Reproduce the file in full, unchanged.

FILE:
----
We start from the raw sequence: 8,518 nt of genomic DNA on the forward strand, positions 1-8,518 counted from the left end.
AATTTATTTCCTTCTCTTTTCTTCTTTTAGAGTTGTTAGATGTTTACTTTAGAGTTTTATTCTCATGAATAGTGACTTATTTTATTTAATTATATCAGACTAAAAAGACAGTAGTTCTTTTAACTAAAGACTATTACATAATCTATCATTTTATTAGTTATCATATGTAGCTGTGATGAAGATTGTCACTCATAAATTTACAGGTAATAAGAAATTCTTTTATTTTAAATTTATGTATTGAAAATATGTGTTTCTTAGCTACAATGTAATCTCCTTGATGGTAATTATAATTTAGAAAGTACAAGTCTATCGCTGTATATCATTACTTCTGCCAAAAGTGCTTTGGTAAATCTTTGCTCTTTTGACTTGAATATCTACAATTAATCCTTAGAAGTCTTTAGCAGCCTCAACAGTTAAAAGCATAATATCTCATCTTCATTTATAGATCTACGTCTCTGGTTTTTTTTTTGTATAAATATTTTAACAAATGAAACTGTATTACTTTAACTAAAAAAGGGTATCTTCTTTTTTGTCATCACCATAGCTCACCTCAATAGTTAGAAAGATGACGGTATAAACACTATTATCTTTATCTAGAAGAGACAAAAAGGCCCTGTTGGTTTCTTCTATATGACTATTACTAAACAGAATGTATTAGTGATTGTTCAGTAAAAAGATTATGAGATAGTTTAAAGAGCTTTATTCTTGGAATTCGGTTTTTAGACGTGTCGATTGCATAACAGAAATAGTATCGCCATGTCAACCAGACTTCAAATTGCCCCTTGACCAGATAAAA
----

We start from the raw sequence: 8,518 nt of genomic DNA on the forward strand, positions 1-8,518 counted from the left end.
AATTTATTTCCTTCTCTTTTCTTCTTTTAGAGTTGTTAGATGTTTACTTTAGAGTTTTATTCTCATGAATAGTGACTTATTTTATTTAATTATATCAGACTAAAAAGACAGTAGTTCTTTTAACTAAAGACTATTACATAATCTATCATTTTATTAGTTATCATATGTAGCTGTGATGAAGATTGTCACTCATAAATTTACAGGTAATAAGAAATTCTTTTATTTTAAATTTATGTATTGAAAATATGTGTTTCTTAGCTACAATGTAATCTCCTTGATGGTAATTATAATTTAGAAAGTACAAGTCTATCGCTGTATATCATTACTTCTGCCAAAAGTGCTTTGGTAAATCTTTGCTCTTTTGACTTGAATATCTACAATTAATCCTTAGAAGTCTTTAGCAGCCTCAACAGTTAAAAGCATAATATCTCATCTTCATTTATAGATCTACGTCTCTGGTTTTTTTTTTGTATAAATATTTTAACAAATGAAACTGTATTACTTTAACTAAAAAAGGGTATCTTCTTTTTTGTCATCACCATAGCTCACCTCAATAGTTAGAAAGATGACGGTATAAACACTATTATCTTTATCTAGAAGAGACAAAAAGGCCCTGTTGGTTTCTTCTATATGACTATTACTAAACAGAATGTATTAGTGATTGTTCAGTAAAAAGATTATGAGATAGTTTAAAGAGCTTTATTCTTGGAATTCGGTTTTTAGACGTGTCGATTGCATAACAGAAATAGTATCGCCATGTCAACCAGACTTCAAATTGCCCCTTGACCAGATAAAA